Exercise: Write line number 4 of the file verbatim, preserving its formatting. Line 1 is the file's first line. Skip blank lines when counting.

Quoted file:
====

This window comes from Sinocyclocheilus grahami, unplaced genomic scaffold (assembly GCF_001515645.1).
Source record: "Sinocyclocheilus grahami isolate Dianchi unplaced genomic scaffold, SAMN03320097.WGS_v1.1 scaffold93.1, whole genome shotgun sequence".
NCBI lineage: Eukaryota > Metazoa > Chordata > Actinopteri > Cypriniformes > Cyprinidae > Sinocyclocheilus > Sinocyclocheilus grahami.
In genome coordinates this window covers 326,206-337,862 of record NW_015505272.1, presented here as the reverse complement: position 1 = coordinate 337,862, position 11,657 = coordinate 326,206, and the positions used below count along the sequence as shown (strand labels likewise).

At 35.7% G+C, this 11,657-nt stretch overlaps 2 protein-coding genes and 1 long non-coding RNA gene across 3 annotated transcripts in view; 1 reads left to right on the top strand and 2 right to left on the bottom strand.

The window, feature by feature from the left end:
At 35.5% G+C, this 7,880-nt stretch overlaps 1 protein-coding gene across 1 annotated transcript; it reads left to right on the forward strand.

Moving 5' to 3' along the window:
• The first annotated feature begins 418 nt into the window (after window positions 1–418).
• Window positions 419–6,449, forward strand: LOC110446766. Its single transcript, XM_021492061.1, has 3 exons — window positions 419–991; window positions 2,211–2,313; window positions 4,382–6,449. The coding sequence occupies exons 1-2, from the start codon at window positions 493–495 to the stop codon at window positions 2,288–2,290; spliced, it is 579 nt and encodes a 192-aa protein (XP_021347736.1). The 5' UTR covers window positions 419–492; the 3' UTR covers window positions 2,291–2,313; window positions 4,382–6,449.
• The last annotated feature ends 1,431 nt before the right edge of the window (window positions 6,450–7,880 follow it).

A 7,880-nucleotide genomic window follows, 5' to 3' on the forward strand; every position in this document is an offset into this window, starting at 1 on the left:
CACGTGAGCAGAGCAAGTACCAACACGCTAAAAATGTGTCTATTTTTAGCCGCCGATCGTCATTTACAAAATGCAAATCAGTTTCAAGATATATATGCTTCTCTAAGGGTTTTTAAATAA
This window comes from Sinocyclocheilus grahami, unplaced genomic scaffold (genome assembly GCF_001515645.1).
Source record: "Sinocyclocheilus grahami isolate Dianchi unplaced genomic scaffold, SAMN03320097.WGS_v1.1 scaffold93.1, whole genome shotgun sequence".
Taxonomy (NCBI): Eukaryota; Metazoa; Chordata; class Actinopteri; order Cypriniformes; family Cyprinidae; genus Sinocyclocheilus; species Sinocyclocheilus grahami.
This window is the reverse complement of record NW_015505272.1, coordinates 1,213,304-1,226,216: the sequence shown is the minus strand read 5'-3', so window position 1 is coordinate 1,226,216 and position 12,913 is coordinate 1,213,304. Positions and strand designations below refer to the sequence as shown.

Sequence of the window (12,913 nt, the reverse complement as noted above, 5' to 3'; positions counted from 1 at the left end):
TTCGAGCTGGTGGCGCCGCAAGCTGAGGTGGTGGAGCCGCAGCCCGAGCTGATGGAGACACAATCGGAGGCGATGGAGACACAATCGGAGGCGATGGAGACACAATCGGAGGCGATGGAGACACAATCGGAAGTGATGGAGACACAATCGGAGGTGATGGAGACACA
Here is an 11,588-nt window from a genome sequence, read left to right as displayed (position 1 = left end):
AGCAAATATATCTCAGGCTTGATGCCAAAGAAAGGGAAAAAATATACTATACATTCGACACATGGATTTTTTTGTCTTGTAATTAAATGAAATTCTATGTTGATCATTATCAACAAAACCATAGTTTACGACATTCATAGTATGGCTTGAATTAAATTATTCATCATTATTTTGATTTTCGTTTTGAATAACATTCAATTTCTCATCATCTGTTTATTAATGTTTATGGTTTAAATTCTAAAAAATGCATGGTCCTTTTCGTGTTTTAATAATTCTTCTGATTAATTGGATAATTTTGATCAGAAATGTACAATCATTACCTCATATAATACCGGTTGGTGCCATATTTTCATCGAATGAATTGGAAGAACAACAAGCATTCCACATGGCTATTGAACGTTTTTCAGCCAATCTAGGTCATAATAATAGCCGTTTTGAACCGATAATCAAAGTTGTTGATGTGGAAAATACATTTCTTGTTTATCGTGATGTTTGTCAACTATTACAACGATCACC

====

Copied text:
In genome coordinates this window covers 326,206-337,862 of record NW_015505272.1, presented here as the reverse complement: position 1 = coordinate 337,862, position 11,657 = coordinate 326,206, and the positions used below count along the sequence as shown (strand labels likewise).